2005 Continues the Warming Trend

A reservoir bed in Alcora, Spain, attests to the hot, dry weather in the region this year, which was called either the hottest or second hottest on record.
A reservoir bed in Alcora, Spain, attests to the hot, dry weather in the region this year, which was called either the hottest or second hottest on record. (By Fernando Bustamante -- Associated Press)

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By Juliet Eilperin
Washington Post Staff Writer
Friday, December 16, 2005

This year has been one of the hottest on record, scientists in the United States and Britain reported yesterday, a finding that puts eight of the past 10 years at the top of the charts in terms of high temperatures.

Three studies released yesterday differ slightly, but they all indicate the Earth is rapidly warming. NASA's Goddard Institute for Space Studies has concluded 2005 was the warmest year in recorded history, while the National Oceanic and Atmospheric Administration and the U.K. Meteorological Office call it the second hottest, after 1998. All three groups agree that 2005 is the hottest year on record for the Northern Hemisphere, at roughly 1.3 degrees Fahrenheit above the historical average.

Jay Lawrimore, who heads NOAA's Climate Monitoring Branch in its National Climatic Data Center in Asheville, N.C., called the new data "one of the indicators that the climate is changing." He added: "It's certainly something the administration is taking seriously."

The three teams used the same set of ocean and land temperature records, but they analyzed the data and compensated for gaps in the climatic record differently. As a result, NASA scientists estimate that 2005 average global land and sea temperatures were 1.04 degrees Fahrenheit above average, just beating out 1998's 1-degree elevation. NOAA researchers, by contrast, say this year's global average is 1.06 degrees Fahrenheit above average, compared with 1.1 degrees in 1998.

The analyses were based on data through the end of November and projections of December temperatures.

Scientists said yesterday that these differences should not detract from their common conclusion that the world is experiencing serious climate change, driven in part by human activity. Researchers recently found by drilling ice cores that there is a higher concentration of carbon dioxide in the atmosphere than in any time in the last 650,000 years, which reflects that humans are burning an increased amount of fossil fuels to power automobiles and utilities.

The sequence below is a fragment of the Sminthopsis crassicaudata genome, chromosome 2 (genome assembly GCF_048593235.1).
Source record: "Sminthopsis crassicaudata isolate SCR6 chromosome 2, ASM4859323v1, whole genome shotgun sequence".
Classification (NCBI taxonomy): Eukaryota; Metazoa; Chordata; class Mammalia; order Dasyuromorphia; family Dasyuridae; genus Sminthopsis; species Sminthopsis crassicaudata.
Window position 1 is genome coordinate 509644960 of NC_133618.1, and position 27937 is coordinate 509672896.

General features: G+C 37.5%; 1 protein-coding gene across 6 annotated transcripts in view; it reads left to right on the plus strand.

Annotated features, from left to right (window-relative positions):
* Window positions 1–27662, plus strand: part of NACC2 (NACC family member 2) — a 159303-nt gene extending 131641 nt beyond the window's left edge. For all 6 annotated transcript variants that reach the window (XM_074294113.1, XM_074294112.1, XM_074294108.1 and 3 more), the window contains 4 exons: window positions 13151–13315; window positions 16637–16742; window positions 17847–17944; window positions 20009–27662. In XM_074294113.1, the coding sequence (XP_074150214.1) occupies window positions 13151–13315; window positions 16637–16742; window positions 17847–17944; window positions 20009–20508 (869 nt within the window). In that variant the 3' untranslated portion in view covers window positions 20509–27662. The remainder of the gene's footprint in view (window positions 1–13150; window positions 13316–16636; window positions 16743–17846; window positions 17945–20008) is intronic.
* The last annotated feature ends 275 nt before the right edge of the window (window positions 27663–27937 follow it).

The Earth has warmed 1.4 degrees Fahrenheit in the past century, with 1 degree of this increase occurring in the past 30 years. This climate change has brought unusually prolonged droughts in some regions and heavy precipitation in others, while the Arctic's sea ice has shrunk to its lowest level since observers started using satellite records in 1979.

James Hansen, who directs NASA's Goddard Institute, said this year's statistics were particularly significant because in 1998 the world experienced El Nio, which drove up temperatures dramatically. This year, by contrast, the world reached record levels without such a dramatic climatic event.

The world's temperatures are on an upward trend, Hansen wrote in an e-mail, "because it is being driven by the Earth's present energy imbalance, which is substantial." As long as humans keep adding more heat-trapping greenhouse gases, Hansen added, "the planet stays out of energy balance."

Some global-warming skeptics questioned the significance of yesterday's findings. "Saying that 2005 was a near-record is like saying that a plane that landed safely could have crashed," said William O'Keefe, chief executive officer of the George C. Marshall Institute. "It is trying to make news where none exists."

But Climate Policy Center Chairman Rafe Pomerance, whose bipartisan group backs mandatory limits on emissions of carbon dioxide, disagreed. "The temperature trend is a wake-up call for the Congress and the president to craft a response that will begin to dramatically reduce the buildup of greenhouse gases in the atmosphere," he said.


Graphic
A Matter of Degrees
A NASA study concluded that 2005 was the warmest year on record. Two other studies differed slightly but indicated the Earth's temperature is rapidly warming.
A Matter of Degrees: Differences in global land-sea temperature, in Celsius
SOURCE: Goddard Institute for Space Studies | GRAPHIC: The Washington Post - December 16, 2005
© 2005 The Washington Post Company

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